• Sarah McFadden

How to improve your yoga - forward bends that feel better in your body


Whether you're a beginner to yoga or have more experience, finding variations in your practice is important for so many reasons!


Exploring different pose options can help you:

- know your own body better

- find a more comfortable version of a pose

- figure out an option that best suits what your body needs

- advance your yoga practice


We'll look at uttanasana, one of the standing forward bends as an example, but first, the important context: let’s consider forward bends and how they occur in a typical yoga class.


Forward bends are prolific in the yoga practice


So much of the sequencing in modern day classes has us bending forward in some capacity much of the time, especially if you attend any type of ‘flowing’ yoga class such as Vinyasa Flow or Astanga.


Because the pace of these classes is fairly quick, the sheer number of postures covered in any given class is pretty high. So there is a very good chance forward bending will come up a lot!


For example - during sun salutations - when we move up and down from tadasana; in seated forward bends such as paschimottanasana and janu sirsana; in ardha hanumanasana (half splits); even some positions on our backs put us into a forward bend position - eg supta padangusthasana (extended hand to foot/belt) and plow pose!


So, since we spend a lot of time in these shapes, it’s quite a good idea to understand what is happening in the body and also what your individual body most needs.


For simplicities sake in this blog post we’ll just breakdown uttanasana, as this is probably the most common forward bend.


Firstly I want to highlight that there are many ways to approach forward bends, and some will be better suited to your body and others, not so much.


Just don’t ever let yourself think the shape of your body in a posture has to be a picture perfect way or that it can only be the commonly portrayed image of it!


We are all different and we should embrace our differences instead of thinking it’s something we need to fix or correct. There is beauty and joyful feeling in many different shapes.


Option one - a bent knee practice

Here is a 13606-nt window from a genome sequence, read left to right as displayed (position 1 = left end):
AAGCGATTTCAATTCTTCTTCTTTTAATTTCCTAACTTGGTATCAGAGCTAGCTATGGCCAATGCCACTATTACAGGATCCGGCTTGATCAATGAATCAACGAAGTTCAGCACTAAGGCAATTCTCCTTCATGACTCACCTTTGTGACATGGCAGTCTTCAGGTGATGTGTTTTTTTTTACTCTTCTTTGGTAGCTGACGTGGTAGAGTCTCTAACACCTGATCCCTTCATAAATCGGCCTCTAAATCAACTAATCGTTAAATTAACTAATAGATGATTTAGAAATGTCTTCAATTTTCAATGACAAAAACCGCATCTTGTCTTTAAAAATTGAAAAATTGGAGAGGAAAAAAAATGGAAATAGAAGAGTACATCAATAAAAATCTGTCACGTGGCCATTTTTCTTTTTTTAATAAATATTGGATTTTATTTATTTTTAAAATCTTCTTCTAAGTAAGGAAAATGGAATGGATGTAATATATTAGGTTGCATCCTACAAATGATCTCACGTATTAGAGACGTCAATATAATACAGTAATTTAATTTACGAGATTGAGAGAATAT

A bent knee practice can help you find more mobility in the hips, whilst also lengthening your spine and still giving a bit of a stretch to your legs.


You should bend your knees and think of lengthening your torso down over your thighs, even exploring some contact of the abdomen with your legs.


Gradually, gradually as you stay here (I’d suggest 10-20 breaths to really feel it) you might find that you can move the sit bones ever so slightly higher behind you, and allow the torso to soften ever so slightly further forward in opposition to that. And when I say ever so slightly, I mean it.


We are talking micro-movements! You have to be patient to experience the progress through these micro-movements. The legs might straighten a little, but remember this is not the goal, you are thinking of hinging at the hips and lengthening the spine over the legs.


As always, ensure your weight is more in the balls of the feet than the heels, without going so far that the toes have to grip strongly to hold you in place.


It can also be really nice to do this pose with your butt against a wall and your heels about 20cm away from it. Then you can lean back against the wall, and use the sensation of the wall to help you feel the progression of your forward bend - eg sit bones lifting ever so slightly higher on the wall.


Option two: supporting yourself with props of some description

It might be blocks under each hand, or a belt underneath the feet. Or if you have no props available then hands on shins will do.